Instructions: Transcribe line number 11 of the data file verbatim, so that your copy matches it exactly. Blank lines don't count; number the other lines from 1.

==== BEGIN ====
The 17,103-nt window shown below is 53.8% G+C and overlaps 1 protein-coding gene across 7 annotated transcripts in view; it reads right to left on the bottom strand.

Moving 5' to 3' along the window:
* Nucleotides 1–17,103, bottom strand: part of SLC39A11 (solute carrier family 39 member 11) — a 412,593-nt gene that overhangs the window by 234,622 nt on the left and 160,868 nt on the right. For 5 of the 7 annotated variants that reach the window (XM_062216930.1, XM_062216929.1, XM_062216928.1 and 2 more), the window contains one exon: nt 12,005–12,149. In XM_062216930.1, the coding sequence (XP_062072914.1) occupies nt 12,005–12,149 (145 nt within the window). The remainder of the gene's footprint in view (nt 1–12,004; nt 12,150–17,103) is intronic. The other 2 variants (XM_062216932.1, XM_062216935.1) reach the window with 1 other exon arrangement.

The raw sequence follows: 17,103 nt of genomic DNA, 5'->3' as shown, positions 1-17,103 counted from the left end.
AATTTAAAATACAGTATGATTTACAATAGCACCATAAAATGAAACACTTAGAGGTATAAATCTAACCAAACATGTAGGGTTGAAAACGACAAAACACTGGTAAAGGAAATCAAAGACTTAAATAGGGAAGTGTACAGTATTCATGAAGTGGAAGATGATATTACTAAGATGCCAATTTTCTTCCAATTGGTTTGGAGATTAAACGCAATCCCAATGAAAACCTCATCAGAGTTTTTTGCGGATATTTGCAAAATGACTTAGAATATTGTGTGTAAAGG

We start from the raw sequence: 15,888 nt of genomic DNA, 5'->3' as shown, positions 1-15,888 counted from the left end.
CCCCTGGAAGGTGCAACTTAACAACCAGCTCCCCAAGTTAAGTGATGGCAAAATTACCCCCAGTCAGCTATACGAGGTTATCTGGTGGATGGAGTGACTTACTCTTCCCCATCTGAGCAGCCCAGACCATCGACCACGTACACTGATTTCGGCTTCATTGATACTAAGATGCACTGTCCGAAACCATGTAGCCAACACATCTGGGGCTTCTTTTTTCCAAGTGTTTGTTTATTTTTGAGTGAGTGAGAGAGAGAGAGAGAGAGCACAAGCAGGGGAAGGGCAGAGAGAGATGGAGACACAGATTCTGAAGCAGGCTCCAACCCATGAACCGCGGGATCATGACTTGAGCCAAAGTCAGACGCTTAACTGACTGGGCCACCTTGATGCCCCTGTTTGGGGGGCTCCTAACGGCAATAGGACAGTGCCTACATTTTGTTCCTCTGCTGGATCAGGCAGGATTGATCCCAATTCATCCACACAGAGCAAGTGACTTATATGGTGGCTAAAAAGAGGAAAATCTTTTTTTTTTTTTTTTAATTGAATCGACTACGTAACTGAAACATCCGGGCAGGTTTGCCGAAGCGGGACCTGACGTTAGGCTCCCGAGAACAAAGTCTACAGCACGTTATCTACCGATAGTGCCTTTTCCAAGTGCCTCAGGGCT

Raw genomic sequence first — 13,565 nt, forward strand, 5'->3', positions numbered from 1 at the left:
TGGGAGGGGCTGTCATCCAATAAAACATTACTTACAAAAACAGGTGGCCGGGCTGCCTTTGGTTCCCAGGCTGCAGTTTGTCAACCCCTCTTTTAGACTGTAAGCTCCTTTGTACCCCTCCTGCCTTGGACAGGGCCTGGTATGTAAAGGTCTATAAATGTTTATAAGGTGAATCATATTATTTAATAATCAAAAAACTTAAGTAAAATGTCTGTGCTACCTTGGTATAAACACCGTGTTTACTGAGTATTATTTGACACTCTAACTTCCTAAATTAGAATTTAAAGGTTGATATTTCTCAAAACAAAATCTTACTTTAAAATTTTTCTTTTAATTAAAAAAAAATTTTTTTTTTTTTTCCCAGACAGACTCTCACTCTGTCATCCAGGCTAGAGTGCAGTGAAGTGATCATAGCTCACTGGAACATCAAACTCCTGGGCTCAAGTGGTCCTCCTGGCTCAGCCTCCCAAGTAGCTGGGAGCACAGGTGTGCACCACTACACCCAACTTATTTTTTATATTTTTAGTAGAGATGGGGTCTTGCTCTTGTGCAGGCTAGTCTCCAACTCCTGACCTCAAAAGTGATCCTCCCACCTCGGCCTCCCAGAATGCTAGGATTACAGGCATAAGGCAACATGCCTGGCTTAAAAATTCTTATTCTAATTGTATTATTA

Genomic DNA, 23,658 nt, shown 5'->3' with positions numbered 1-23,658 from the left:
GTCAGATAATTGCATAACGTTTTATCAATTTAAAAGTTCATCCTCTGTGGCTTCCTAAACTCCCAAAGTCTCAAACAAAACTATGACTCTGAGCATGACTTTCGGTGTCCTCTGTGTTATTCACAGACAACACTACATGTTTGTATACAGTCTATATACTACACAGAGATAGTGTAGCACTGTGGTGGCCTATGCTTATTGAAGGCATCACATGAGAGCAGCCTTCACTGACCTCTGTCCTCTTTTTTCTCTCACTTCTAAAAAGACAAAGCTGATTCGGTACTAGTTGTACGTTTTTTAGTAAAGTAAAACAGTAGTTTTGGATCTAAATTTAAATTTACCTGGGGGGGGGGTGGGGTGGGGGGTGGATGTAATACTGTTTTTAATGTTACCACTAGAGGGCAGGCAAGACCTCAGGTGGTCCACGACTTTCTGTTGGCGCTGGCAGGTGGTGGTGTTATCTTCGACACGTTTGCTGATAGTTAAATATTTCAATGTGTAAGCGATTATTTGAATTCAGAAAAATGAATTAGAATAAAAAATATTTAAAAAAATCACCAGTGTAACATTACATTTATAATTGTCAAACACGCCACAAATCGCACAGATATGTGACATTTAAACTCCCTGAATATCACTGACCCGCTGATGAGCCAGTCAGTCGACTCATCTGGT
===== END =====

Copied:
GTCAGATAATTGCATAACGTTTTATCAATTTAAAAGTTCATCCTCTGTGGCTTCCTAAACTCCCAAAGTCTCAAACAAAACTATGACTCTGAGCATGACTTTCGGTGTCCTCTGTGTTATTCACAGACAACACTACATGTTTGTATACAGTCTATATACTACACAGAGATAGTGTAGCACTGTGGTGGCCTATGCTTATTGAAGGCATCACATGAGAGCAGCCTTCACTGACCTCTGTCCTCTTTTTTCTCTCACTTCTAAAAAGACAAAGCTGATTCGGTACTAGTTGTACGTTTTTTAGTAAAGTAAAACAGTAGTTTTGGATCTAAATTTAAATTTACCTGGGGGGGGGGTGGGGTGGGGGGTGGATGTAATACTGTTTTTAATGTTACCACTAGAGGGCAGGCAAGACCTCAGGTGGTCCACGACTTTCTGTTGGCGCTGGCAGGTGGTGGTGTTATCTTCGACACGTTTGCTGATAGTTAAATATTTCAATGTGTAAGCGATTATTTGAATTCAGAAAAATGAATTAGAATAAAAAATATTTAAAAAAATCACCAGTGTAACATTACATTTATAATTGTCAAACACGCCACAAATCGCACAGATATGTGACATTTAAACTCCCTGAATATCACTGACCCGCTGATGAGCCAGTCAGTCGACTCATCTGGT